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Manchester,
26
September
2017
|
12:30
Europe/London

Commission formed to tackle extremism & build cohesion in Greater Manchester

A former member of far-right group Combat 18, the chair of the review into the 2011 riots and a social scientist from The University of Manchester are amongst a panel of experts who have formed a commission to tackle extremism and promote a stronger, more cohesive Greater Manchester.

Following the Manchester Arena attack in May, Mayor of Greater Manchester Andy Burnham announced the review to examine the work being undertaken to confront all forms of violent extremism and build cohesion to ensure residents across Greater Manchester are protected.

Andy said: "Greater Manchester’s response following the Arena attack was outstanding. Following our darkest hour we came together and showed the world – and each other – that extremists will not win, and that we are stronger than those who seek to divide. By setting up this commission, I want to ensure that we don’t lose that tangible sense of togetherness that blossomed in the days and weeks that followed the attack."

Defeating extremism in all its forms is one of the greatest challenges our society faces, and it is not going to be easy - it requires us to confront difficult issues, and to hold a mirror up to ourselves in a way that may be painful, but is necessary. If anywhere can do this, it is Greater Manchester.
Andy Burnham, Greater Manchester Mayor

The commission will be chaired by Councillor Rishi Shori, leader of Bury council and Greater Manchester Combined Authority’s lead member for young people and social cohesion.

“Defeating terrorism isn’t the job of this commission – it’s the responsibility of us all," said Rishi. "The commission is committed to bringing people together and building a collaborative approach to tackling extremism so that we can make reality our bold ambition of building a stronger, safer and more united Greater Manchester.”

Rishi will be joined on the panel by Councillor Jean Stretton, leader of Oldham Council and GMCA’s lead member for equality, fairness and inclusion. Cllr Stretton will be the commission’s vice chair.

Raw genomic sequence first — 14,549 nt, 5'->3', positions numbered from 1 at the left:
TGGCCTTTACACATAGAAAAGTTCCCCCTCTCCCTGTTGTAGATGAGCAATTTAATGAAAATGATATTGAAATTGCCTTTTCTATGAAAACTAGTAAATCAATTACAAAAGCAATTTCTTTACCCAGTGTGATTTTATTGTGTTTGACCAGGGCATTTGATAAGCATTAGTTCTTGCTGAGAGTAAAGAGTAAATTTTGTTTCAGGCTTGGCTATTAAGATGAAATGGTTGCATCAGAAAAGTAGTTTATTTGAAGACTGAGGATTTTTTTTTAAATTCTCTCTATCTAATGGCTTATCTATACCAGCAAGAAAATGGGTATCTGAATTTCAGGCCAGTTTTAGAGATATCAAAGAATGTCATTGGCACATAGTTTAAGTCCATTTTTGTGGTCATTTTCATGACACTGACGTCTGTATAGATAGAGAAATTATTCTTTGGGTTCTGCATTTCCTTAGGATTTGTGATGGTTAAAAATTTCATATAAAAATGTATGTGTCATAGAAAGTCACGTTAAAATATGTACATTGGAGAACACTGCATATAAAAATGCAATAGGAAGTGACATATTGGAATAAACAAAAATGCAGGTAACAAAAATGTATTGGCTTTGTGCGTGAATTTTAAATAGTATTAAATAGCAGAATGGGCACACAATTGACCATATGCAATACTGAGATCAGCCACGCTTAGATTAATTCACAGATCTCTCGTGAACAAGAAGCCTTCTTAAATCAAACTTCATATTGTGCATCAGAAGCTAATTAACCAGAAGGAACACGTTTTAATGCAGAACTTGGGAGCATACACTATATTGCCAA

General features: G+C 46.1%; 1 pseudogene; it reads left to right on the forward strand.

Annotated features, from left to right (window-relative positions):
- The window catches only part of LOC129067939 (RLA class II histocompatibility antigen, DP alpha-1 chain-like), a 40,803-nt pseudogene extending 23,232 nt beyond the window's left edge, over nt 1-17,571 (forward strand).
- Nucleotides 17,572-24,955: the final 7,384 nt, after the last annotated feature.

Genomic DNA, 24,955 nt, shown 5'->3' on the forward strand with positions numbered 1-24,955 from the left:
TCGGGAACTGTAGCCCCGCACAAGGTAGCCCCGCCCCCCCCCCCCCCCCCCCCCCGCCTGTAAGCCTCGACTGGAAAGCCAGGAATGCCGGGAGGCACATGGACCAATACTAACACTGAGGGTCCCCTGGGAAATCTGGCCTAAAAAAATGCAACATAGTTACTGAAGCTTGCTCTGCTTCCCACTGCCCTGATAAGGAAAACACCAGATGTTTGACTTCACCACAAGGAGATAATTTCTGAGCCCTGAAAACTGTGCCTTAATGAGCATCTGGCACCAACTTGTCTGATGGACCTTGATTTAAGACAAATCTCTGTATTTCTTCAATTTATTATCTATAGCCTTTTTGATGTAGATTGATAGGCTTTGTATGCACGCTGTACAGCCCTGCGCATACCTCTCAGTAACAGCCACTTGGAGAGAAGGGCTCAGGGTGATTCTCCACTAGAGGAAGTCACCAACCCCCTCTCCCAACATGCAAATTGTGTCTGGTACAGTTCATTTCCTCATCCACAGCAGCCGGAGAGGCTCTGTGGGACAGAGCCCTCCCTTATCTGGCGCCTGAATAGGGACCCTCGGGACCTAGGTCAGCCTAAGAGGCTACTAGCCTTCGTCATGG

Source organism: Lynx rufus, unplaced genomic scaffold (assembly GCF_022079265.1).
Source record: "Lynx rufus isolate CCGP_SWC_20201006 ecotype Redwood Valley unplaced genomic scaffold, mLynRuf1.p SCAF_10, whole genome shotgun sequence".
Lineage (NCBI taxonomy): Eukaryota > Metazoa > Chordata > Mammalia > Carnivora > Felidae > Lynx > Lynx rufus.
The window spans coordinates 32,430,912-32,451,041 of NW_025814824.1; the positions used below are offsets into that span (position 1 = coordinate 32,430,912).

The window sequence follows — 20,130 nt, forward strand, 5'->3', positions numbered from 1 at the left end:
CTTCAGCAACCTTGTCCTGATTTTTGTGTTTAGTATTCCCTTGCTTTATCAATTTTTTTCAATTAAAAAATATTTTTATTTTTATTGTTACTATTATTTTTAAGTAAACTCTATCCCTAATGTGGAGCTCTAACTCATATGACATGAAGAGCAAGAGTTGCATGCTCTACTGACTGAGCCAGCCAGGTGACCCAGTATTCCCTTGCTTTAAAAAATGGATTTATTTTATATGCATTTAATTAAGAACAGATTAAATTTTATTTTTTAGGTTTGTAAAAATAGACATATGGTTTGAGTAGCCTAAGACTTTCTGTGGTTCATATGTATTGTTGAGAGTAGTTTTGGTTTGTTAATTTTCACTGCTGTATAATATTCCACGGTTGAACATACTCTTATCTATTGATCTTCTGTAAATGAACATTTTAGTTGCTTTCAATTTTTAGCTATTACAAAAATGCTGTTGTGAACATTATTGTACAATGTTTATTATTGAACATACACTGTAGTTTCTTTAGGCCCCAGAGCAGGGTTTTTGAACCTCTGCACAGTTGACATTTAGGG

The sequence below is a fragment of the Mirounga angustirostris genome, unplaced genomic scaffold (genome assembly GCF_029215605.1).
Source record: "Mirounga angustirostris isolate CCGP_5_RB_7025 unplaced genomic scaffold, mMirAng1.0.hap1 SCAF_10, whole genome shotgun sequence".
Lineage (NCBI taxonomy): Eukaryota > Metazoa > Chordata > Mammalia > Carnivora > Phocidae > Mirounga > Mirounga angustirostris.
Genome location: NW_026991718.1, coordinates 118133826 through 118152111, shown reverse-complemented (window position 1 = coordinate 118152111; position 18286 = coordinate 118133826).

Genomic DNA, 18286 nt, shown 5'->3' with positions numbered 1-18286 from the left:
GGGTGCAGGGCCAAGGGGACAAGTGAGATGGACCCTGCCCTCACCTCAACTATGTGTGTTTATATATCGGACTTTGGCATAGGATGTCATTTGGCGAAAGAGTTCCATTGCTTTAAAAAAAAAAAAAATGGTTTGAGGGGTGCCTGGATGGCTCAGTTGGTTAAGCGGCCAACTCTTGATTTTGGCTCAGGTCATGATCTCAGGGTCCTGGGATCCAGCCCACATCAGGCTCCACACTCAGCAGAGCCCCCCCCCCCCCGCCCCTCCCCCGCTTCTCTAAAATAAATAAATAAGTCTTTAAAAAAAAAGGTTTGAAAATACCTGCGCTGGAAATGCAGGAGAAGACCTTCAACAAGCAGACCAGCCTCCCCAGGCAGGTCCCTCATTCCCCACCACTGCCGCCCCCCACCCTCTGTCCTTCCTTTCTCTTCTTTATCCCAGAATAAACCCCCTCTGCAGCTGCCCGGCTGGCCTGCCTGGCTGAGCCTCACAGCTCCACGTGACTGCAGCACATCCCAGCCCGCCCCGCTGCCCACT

Jean said: “We want to bring communities together to build a coalition of hope that will bring about real and lasting change. It is a daunting task, but one that I believe we can achieve.”

The other panel members are:

  • Nazir Afzal OBE, the former Chief Crown Prosecutor for the North West and former chief executive of the Association of Police and Crime Commissioners
  • Saima Alvi, Vice Chair of the British Muslim Heritage Centre, who also works as an RE lead in a local secondary school and has worked within the voluntary and community sector for more than 30 years.
  • Shalni Arora, an entrepreneur and philanthropist, committed to social change for a better world.
  • Nigel Bromage, a former member of the far-right group Combat 18 who rejected their ideology and now raises awareness of the dangers of the far-right and extremism.
  • Professor Hilary Pilkington, a social scientist from the University of Manchester with an expertise in youth and radicalisation
  • Darra Singh OBE, Government and Public Sector Lead at consultancy firm EY, who also chaired the Riots, Communities and Victims Panel which was set up in the wake of the 2011 riots.

The commission will be supported by a group of local authority chief executives, including Manchester City Council Chief Executive Joanne Roney. As part of its work the commission will focus on three areas:

  • To consider how Greater Manchester agencies work to prevent all forms of violent extremism, including the Prevent strategy
  • To look at the broader determinants of social exclusion and how we can work collectively to address these
  • To engage in dialogue with our communities to develop a Greater Manchester Charter, which includes a set of shared values and commitments to building a stronger, safer and more cohesive region.

The commission will meet for the first time in October, and is expected to report back in spring 2018.

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